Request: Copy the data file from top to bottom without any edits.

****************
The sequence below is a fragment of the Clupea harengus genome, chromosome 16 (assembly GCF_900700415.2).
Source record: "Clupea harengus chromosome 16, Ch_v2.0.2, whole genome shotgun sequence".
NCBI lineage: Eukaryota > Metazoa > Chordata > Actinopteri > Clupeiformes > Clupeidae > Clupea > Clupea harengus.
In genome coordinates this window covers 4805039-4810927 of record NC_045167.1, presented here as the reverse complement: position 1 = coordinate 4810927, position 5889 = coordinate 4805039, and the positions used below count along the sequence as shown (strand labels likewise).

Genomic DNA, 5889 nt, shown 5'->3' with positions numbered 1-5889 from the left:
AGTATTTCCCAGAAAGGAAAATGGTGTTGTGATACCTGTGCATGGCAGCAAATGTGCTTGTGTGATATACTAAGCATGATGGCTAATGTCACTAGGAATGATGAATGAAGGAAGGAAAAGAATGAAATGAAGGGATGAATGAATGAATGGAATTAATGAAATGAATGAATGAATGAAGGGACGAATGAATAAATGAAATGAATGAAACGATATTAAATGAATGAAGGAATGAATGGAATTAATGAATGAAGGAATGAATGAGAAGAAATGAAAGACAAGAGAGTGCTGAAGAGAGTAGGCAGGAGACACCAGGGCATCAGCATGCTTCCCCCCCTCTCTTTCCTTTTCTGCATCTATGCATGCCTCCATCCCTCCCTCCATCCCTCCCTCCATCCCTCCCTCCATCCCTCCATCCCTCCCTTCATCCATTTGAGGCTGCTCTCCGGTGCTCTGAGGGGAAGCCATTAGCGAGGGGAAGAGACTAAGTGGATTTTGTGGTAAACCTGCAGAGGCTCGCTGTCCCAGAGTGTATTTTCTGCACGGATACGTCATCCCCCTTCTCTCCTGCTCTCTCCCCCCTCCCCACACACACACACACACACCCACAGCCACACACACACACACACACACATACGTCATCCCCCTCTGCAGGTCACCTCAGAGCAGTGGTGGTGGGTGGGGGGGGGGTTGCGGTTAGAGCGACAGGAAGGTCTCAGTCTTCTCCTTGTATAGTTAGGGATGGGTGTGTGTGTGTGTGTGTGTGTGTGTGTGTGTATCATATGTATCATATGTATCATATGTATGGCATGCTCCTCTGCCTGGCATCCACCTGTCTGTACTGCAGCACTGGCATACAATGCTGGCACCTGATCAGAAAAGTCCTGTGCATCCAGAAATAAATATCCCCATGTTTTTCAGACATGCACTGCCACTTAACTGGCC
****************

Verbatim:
The sequence below is a fragment of the Clupea harengus genome, chromosome 16 (assembly GCF_900700415.2).
Source record: "Clupea harengus chromosome 16, Ch_v2.0.2, whole genome shotgun sequence".
NCBI lineage: Eukaryota > Metazoa > Chordata > Actinopteri > Clupeiformes > Clupeidae > Clupea > Clupea harengus.
In genome coordinates this window covers 4805039-4810927 of record NC_045167.1, presented here as the reverse complement: position 1 = coordinate 4810927, position 5889 = coordinate 4805039, and the positions used below count along the sequence as shown (strand labels likewise).

Genomic DNA, 5889 nt, shown 5'->3' with positions numbered 1-5889 from the left:
AGTATTTCCCAGAAAGGAAAATGGTGTTGTGATACCTGTGCATGGCAGCAAATGTGCTTGTGTGATATACTAAGCATGATGGCTAATGTCACTAGGAATGATGAATGAAGGAAGGAAAAGAATGAAATGAAGGGATGAATGAATGAATGGAATTAATGAAATGAATGAATGAATGAAGGGACGAATGAATAAATGAAATGAATGAAACGATATTAAATGAATGAAGGAATGAATGGAATTAATGAATGAAGGAATGAATGAGAAGAAATGAAAGACAAGAGAGTGCTGAAGAGAGTAGGCAGGAGACACCAGGGCATCAGCATGCTTCCCCCCCTCTCTTTCCTTTTCTGCATCTATGCATGCCTCCATCCCTCCCTCCATCCCTCCCTCCATCCCTCCCTCCATCCCTCCATCCCTCCCTTCATCCATTTGAGGCTGCTCTCCGGTGCTCTGAGGGGAAGCCATTAGCGAGGGGAAGAGACTAAGTGGATTTTGTGGTAAACCTGCAGAGGCTCGCTGTCCCAGAGTGTATTTTCTGCACGGATACGTCATCCCCCTTCTCTCCTGCTCTCTCCCCCCTCCCCACACACACACACACACACCCACAGCCACACACACACACACACACACATACGTCATCCCCCTCTGCAGGTCACCTCAGAGCAGTGGTGGTGGGTGGGGGGGGGGTTGCGGTTAGAGCGACAGGAAGGTCTCAGTCTTCTCCTTGTATAGTTAGGGATGGGTGTGTGTGTGTGTGTGTGTGTGTGTGTGTGTATCATATGTATCATATGTATCATATGTATGGCATGCTCCTCTGCCTGGCATCCACCTGTCTGTACTGCAGCACTGGCATACAATGCTGGCACCTGATCAGAAAAGTCCTGTGCATCCAGAAATAAATATCCCCATGTTTTTCAGACATGCACTGCCACTTAACTGGCC